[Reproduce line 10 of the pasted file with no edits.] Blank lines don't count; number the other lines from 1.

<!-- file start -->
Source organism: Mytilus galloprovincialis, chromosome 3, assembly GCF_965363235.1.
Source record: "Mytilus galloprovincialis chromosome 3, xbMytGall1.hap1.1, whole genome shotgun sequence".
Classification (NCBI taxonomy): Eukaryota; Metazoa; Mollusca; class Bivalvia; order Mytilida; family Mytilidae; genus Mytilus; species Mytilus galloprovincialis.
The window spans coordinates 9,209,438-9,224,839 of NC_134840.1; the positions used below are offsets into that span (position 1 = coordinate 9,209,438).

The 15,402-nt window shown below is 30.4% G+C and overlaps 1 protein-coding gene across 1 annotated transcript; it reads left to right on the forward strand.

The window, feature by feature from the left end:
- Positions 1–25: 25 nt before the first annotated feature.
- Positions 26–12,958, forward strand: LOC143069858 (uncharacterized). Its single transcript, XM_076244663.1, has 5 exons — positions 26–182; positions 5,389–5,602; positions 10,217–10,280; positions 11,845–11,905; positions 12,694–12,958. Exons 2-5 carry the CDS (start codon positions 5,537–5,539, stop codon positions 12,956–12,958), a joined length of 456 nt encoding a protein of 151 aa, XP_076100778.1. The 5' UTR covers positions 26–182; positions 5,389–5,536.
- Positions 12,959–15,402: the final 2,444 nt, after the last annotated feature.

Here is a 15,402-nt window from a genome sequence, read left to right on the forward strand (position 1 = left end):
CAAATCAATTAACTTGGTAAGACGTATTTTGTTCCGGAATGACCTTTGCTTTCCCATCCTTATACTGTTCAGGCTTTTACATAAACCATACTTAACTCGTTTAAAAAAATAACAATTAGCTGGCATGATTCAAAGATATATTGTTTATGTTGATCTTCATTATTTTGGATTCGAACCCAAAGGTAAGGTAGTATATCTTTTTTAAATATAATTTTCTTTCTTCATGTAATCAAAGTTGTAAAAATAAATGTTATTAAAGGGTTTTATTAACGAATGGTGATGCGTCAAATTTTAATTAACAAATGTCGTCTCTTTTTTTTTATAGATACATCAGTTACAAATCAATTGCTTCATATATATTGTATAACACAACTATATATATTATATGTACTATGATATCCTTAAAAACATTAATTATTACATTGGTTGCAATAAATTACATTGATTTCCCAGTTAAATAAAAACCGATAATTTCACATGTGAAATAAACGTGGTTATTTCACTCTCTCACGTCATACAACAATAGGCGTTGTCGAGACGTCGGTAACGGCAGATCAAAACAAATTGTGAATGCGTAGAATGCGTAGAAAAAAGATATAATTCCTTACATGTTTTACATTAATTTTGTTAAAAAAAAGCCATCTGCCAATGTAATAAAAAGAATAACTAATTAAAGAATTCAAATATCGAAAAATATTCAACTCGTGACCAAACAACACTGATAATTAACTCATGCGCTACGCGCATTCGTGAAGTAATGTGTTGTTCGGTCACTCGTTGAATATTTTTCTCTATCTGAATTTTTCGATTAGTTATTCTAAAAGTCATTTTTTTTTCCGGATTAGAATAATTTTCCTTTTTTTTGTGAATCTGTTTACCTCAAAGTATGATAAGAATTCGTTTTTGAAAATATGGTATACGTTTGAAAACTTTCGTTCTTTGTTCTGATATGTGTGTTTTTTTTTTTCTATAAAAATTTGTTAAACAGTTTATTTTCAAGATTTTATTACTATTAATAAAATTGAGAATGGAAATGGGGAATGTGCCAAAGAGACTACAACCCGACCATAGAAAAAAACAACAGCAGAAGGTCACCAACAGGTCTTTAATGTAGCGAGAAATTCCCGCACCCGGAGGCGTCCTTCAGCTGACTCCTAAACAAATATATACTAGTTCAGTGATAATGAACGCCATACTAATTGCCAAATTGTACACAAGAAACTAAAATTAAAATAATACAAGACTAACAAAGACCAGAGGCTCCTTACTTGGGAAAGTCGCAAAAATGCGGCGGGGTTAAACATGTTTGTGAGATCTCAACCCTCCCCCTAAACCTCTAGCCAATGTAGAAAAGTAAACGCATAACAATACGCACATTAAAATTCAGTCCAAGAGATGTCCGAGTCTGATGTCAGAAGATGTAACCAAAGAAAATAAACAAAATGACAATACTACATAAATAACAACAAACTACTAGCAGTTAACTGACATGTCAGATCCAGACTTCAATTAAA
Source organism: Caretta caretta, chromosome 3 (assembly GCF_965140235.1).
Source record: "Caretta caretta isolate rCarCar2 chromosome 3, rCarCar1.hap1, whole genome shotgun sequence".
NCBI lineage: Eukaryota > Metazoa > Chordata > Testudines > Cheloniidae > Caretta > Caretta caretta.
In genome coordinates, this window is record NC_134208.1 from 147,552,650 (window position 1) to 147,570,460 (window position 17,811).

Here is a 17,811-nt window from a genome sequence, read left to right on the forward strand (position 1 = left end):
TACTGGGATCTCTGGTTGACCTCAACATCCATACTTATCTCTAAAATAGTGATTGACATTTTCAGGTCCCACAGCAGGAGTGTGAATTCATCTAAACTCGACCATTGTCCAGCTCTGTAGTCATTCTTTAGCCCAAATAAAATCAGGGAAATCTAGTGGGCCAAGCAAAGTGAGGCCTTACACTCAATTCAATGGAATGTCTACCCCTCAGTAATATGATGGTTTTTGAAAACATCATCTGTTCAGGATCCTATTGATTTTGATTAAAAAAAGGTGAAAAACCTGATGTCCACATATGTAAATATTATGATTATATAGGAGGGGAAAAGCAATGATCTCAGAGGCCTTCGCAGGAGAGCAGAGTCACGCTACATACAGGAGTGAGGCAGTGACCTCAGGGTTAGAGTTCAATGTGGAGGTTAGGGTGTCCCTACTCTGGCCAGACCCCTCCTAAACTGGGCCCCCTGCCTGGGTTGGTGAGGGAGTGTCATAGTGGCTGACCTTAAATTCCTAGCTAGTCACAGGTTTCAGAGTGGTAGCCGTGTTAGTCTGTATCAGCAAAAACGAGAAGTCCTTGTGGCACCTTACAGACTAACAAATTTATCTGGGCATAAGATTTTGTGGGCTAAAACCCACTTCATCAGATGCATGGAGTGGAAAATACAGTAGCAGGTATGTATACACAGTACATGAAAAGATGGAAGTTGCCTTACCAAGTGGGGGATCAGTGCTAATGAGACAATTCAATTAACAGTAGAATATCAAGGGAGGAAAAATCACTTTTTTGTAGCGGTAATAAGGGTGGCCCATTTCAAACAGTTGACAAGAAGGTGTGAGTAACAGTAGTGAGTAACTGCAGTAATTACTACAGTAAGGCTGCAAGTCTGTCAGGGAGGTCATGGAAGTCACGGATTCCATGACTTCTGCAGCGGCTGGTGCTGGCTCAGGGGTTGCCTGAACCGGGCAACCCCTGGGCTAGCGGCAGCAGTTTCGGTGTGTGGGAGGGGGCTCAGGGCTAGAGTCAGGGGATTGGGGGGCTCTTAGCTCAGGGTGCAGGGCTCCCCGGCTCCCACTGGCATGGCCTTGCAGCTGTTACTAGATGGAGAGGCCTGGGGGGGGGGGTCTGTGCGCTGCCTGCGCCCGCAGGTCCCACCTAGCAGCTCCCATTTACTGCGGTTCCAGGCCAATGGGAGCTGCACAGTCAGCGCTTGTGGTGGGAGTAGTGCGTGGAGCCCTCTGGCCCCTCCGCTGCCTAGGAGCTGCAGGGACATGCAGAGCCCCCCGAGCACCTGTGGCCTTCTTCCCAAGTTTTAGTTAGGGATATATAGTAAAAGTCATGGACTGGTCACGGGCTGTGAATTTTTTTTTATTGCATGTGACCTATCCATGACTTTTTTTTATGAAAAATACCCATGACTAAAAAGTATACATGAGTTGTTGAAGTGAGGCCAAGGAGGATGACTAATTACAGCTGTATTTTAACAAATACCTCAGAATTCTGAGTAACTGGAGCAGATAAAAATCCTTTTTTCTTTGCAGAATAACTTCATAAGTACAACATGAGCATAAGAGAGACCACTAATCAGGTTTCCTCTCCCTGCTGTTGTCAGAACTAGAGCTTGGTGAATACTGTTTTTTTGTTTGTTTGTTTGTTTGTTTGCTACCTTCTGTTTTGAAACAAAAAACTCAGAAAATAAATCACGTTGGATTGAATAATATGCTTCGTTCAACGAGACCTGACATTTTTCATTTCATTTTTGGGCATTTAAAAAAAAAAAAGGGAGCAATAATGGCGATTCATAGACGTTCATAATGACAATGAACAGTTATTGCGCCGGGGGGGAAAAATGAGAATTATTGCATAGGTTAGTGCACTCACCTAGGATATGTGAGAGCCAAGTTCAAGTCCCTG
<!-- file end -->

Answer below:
Here is a 15,402-nt window from a genome sequence, read left to right on the forward strand (position 1 = left end):